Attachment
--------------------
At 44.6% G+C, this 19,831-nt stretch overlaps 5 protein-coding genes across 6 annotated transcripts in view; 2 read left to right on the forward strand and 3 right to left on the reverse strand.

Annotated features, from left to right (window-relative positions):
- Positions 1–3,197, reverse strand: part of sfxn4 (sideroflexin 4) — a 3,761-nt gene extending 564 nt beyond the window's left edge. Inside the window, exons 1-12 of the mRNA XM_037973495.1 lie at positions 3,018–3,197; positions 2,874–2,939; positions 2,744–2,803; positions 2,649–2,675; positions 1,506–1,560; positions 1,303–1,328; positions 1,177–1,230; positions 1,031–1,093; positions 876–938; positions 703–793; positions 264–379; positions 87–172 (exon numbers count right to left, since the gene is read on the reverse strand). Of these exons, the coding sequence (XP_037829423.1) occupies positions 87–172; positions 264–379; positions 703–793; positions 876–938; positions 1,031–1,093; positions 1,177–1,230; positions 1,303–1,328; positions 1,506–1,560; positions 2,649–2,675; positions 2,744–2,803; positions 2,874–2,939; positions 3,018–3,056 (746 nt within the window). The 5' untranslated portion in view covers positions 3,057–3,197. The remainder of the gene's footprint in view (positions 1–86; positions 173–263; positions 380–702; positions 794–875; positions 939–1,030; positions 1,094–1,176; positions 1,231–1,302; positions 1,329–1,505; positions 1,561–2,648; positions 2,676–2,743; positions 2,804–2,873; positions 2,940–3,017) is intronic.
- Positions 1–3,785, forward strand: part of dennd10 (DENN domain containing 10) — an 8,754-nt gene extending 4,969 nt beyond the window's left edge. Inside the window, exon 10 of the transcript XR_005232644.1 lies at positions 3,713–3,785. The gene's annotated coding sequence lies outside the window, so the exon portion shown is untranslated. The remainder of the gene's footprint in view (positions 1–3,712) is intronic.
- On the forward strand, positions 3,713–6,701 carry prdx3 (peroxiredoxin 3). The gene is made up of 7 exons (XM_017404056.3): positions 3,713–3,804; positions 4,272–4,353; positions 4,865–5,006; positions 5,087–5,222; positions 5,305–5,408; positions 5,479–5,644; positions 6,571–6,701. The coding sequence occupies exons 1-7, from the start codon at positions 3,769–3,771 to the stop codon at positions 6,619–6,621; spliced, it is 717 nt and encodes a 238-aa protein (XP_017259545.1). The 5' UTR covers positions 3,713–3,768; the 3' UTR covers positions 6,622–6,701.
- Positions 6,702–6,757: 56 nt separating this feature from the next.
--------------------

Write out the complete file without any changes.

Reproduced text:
At 44.6% G+C, this 19,831-nt stretch overlaps 5 protein-coding genes across 6 annotated transcripts in view; 2 read left to right on the forward strand and 3 right to left on the reverse strand.

Annotated features, from left to right (window-relative positions):
- Positions 1–3,197, reverse strand: part of sfxn4 (sideroflexin 4) — a 3,761-nt gene extending 564 nt beyond the window's left edge. Inside the window, exons 1-12 of the mRNA XM_037973495.1 lie at positions 3,018–3,197; positions 2,874–2,939; positions 2,744–2,803; positions 2,649–2,675; positions 1,506–1,560; positions 1,303–1,328; positions 1,177–1,230; positions 1,031–1,093; positions 876–938; positions 703–793; positions 264–379; positions 87–172 (exon numbers count right to left, since the gene is read on the reverse strand). Of these exons, the coding sequence (XP_037829423.1) occupies positions 87–172; positions 264–379; positions 703–793; positions 876–938; positions 1,031–1,093; positions 1,177–1,230; positions 1,303–1,328; positions 1,506–1,560; positions 2,649–2,675; positions 2,744–2,803; positions 2,874–2,939; positions 3,018–3,056 (746 nt within the window). The 5' untranslated portion in view covers positions 3,057–3,197. The remainder of the gene's footprint in view (positions 1–86; positions 173–263; positions 380–702; positions 794–875; positions 939–1,030; positions 1,094–1,176; positions 1,231–1,302; positions 1,329–1,505; positions 1,561–2,648; positions 2,676–2,743; positions 2,804–2,873; positions 2,940–3,017) is intronic.
- Positions 1–3,785, forward strand: part of dennd10 (DENN domain containing 10) — an 8,754-nt gene extending 4,969 nt beyond the window's left edge. Inside the window, exon 10 of the transcript XR_005232644.1 lies at positions 3,713–3,785. The gene's annotated coding sequence lies outside the window, so the exon portion shown is untranslated. The remainder of the gene's footprint in view (positions 1–3,712) is intronic.
- On the forward strand, positions 3,713–6,701 carry prdx3 (peroxiredoxin 3). The gene is made up of 7 exons (XM_017404056.3): positions 3,713–3,804; positions 4,272–4,353; positions 4,865–5,006; positions 5,087–5,222; positions 5,305–5,408; positions 5,479–5,644; positions 6,571–6,701. The coding sequence occupies exons 1-7, from the start codon at positions 3,769–3,771 to the stop codon at positions 6,619–6,621; spliced, it is 717 nt and encodes a 238-aa protein (XP_017259545.1). The 5' UTR covers positions 3,713–3,768; the 3' UTR covers positions 6,622–6,701.
- Positions 6,702–6,757: 56 nt separating this feature from the next.